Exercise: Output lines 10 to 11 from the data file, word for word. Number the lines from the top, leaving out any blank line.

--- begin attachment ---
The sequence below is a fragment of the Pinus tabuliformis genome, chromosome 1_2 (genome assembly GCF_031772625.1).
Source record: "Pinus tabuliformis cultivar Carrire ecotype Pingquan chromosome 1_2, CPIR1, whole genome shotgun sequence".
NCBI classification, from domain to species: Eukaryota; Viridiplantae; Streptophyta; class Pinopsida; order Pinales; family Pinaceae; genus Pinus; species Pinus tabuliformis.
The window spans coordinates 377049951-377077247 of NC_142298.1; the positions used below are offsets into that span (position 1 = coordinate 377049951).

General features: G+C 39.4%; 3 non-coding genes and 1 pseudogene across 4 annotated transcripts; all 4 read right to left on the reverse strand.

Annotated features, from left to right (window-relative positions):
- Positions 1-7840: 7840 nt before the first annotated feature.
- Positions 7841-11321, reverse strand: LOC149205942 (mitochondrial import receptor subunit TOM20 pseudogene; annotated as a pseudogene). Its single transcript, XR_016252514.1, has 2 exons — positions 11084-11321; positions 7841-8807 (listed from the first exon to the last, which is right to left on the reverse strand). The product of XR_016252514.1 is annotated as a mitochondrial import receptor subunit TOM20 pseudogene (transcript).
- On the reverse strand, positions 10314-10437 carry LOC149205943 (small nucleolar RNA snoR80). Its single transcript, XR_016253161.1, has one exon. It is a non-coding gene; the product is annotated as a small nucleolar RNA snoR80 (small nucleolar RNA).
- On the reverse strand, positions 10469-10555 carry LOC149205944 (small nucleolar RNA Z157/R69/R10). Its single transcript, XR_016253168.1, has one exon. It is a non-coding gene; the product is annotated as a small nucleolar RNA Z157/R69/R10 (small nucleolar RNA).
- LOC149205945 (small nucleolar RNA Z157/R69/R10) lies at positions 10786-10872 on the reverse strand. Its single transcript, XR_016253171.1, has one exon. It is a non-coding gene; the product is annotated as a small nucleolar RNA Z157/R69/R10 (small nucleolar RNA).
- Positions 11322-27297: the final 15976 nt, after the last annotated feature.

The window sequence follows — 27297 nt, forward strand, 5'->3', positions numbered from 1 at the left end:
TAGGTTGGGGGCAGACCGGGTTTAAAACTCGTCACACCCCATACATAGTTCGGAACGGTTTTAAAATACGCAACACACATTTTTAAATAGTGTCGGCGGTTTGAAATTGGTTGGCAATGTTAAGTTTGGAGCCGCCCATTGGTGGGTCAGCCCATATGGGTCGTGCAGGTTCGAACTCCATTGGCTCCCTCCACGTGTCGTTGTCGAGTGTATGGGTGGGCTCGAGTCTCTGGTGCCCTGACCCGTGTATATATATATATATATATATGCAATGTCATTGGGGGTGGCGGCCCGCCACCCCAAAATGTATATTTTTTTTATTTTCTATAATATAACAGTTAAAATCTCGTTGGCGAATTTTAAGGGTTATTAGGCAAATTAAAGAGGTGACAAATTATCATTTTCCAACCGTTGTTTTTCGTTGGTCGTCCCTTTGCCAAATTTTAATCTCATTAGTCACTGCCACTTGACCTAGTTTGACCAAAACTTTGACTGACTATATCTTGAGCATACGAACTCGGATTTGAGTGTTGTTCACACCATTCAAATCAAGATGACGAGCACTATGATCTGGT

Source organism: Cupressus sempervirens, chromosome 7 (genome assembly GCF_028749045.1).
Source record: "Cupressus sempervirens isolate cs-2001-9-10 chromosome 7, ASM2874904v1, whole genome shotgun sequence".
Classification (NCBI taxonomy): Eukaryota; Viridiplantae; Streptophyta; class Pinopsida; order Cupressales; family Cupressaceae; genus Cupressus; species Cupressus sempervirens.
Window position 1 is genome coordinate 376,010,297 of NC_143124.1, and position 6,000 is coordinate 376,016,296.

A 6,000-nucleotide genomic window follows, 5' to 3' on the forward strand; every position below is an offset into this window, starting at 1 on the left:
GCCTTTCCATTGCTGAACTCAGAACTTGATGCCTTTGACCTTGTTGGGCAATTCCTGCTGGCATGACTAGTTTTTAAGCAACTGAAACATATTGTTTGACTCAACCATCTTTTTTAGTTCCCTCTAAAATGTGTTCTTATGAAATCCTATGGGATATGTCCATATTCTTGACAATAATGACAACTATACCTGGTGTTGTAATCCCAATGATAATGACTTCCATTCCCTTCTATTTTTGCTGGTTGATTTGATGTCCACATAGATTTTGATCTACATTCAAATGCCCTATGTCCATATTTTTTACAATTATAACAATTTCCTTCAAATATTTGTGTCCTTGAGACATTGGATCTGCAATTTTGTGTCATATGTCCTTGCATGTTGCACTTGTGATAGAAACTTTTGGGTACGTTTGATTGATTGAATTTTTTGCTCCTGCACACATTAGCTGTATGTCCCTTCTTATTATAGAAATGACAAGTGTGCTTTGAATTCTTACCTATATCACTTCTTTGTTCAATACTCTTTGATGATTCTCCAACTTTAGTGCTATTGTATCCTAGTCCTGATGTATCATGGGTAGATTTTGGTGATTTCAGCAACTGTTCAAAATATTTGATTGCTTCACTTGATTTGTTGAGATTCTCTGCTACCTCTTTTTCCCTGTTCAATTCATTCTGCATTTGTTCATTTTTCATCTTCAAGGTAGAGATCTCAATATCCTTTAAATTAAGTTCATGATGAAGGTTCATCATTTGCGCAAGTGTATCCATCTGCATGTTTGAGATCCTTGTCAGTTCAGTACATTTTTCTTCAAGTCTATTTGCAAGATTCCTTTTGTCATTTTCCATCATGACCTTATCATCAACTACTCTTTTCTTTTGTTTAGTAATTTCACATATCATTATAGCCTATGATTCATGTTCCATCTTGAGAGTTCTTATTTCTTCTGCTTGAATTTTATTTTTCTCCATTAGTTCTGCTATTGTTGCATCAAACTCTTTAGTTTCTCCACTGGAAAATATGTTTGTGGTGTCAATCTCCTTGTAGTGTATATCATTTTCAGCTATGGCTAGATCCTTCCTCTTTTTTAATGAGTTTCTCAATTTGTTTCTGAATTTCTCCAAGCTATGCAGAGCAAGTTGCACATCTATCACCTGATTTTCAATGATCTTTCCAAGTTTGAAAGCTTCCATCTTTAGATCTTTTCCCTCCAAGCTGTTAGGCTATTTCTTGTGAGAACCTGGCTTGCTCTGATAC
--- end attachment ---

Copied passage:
- On the reverse strand, positions 10469-10555 carry LOC149205944 (small nucleolar RNA Z157/R69/R10). Its single transcript, XR_016253168.1, has one exon. It is a non-coding gene; the product is annotated as a small nucleolar RNA Z157/R69/R10 (small nucleolar RNA).
- LOC149205945 (small nucleolar RNA Z157/R69/R10) lies at positions 10786-10872 on the reverse strand. Its single transcript, XR_016253171.1, has one exon. It is a non-coding gene; the product is annotated as a small nucleolar RNA Z157/R69/R10 (small nucleolar RNA).